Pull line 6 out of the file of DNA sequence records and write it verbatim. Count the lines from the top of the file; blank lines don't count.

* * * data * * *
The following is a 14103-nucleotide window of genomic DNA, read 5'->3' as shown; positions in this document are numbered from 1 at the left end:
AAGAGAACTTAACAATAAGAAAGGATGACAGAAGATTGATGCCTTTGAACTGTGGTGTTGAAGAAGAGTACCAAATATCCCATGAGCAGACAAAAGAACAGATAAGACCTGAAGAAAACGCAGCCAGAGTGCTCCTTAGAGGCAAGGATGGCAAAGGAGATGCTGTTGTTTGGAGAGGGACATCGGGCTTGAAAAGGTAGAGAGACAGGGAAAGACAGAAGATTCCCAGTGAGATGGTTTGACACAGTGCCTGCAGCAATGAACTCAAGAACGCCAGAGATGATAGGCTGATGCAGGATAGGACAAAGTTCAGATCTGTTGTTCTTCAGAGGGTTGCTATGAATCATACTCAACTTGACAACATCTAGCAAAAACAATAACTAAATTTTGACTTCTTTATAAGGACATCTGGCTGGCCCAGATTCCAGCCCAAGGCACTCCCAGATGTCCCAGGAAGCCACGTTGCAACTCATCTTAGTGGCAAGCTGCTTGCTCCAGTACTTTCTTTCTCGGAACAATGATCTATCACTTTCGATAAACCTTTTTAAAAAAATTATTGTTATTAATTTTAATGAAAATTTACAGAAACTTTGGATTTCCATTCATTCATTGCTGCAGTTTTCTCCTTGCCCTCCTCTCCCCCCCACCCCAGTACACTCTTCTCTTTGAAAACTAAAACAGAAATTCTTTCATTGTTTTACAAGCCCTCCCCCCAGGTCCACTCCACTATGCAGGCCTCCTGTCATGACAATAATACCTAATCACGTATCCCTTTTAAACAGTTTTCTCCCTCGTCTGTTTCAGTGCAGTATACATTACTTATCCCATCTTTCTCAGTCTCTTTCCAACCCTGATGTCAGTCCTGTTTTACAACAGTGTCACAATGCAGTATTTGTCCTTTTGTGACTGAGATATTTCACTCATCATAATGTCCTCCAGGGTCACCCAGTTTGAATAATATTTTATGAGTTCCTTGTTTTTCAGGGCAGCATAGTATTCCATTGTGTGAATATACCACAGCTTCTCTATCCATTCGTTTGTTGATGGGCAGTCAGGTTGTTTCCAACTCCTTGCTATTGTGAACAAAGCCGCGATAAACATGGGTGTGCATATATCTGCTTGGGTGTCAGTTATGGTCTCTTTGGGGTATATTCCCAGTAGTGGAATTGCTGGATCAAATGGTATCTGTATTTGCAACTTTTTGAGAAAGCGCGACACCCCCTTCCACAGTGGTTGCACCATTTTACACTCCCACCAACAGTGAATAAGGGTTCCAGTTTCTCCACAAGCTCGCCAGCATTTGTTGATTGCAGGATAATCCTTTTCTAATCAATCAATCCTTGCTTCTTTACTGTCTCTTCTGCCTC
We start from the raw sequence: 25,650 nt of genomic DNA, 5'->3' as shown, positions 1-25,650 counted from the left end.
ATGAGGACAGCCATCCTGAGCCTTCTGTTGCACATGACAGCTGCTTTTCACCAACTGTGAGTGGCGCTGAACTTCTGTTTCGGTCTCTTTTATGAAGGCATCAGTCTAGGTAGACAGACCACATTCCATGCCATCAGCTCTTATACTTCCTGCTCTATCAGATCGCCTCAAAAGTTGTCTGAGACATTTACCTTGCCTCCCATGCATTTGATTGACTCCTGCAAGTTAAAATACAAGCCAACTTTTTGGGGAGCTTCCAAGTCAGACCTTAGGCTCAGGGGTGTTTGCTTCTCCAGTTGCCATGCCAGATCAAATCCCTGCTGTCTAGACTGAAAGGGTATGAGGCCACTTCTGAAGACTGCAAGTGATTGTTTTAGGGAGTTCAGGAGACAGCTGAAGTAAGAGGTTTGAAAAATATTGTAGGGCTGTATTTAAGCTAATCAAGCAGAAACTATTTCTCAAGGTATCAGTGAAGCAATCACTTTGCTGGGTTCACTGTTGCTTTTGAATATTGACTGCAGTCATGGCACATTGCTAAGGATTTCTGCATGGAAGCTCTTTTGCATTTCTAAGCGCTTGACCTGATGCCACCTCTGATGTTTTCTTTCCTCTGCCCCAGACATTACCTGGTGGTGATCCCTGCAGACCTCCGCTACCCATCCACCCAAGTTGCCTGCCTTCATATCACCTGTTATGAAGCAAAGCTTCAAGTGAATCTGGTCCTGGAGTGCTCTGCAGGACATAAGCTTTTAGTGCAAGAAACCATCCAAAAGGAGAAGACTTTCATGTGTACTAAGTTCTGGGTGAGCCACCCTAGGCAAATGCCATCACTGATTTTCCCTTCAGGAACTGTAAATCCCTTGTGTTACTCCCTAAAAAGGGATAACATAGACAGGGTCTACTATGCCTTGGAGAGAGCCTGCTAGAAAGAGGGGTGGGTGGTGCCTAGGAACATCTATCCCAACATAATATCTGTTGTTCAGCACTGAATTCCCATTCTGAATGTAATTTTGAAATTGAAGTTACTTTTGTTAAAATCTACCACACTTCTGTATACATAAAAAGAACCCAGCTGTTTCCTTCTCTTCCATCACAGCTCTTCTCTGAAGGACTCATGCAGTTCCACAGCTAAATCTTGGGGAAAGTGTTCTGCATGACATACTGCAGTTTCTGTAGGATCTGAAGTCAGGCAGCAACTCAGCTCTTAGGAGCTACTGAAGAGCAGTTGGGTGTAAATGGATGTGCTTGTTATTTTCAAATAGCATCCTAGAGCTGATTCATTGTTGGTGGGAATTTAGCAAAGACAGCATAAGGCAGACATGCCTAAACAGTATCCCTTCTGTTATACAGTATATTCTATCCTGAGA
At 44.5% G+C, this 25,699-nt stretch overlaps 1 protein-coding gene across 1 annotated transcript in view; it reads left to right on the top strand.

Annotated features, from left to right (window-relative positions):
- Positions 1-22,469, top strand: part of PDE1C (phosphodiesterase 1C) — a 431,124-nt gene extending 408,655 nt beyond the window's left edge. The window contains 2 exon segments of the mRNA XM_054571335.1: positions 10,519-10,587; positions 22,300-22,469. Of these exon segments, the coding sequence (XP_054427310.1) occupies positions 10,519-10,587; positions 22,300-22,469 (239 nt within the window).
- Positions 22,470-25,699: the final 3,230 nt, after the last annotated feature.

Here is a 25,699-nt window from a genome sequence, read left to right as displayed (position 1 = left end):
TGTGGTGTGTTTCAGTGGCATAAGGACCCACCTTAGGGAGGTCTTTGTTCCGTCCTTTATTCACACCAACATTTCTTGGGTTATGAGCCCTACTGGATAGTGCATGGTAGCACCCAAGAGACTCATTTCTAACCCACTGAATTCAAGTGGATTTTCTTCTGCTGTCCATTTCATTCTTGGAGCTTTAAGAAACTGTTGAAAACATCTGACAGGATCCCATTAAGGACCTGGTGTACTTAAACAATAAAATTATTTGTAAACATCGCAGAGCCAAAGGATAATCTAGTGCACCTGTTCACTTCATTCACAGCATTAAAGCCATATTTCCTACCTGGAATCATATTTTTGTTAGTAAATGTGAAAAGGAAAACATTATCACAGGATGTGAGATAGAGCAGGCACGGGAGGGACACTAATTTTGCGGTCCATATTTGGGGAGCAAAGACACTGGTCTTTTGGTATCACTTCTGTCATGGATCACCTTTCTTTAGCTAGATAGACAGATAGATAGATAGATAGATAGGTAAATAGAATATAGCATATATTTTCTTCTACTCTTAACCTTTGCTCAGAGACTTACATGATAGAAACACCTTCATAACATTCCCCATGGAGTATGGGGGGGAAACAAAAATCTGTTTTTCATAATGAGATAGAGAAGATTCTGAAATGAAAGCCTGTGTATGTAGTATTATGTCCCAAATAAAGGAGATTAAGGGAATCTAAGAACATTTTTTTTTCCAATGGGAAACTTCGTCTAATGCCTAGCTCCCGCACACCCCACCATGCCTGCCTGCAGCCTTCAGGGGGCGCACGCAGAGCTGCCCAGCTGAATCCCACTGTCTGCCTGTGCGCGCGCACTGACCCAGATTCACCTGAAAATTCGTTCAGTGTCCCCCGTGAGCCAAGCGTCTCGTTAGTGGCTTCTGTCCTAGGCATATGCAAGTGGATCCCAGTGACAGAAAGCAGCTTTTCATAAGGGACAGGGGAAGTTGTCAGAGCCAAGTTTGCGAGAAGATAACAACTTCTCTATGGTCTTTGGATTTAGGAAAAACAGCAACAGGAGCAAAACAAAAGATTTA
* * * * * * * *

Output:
Annotated features, from left to right (window-relative positions):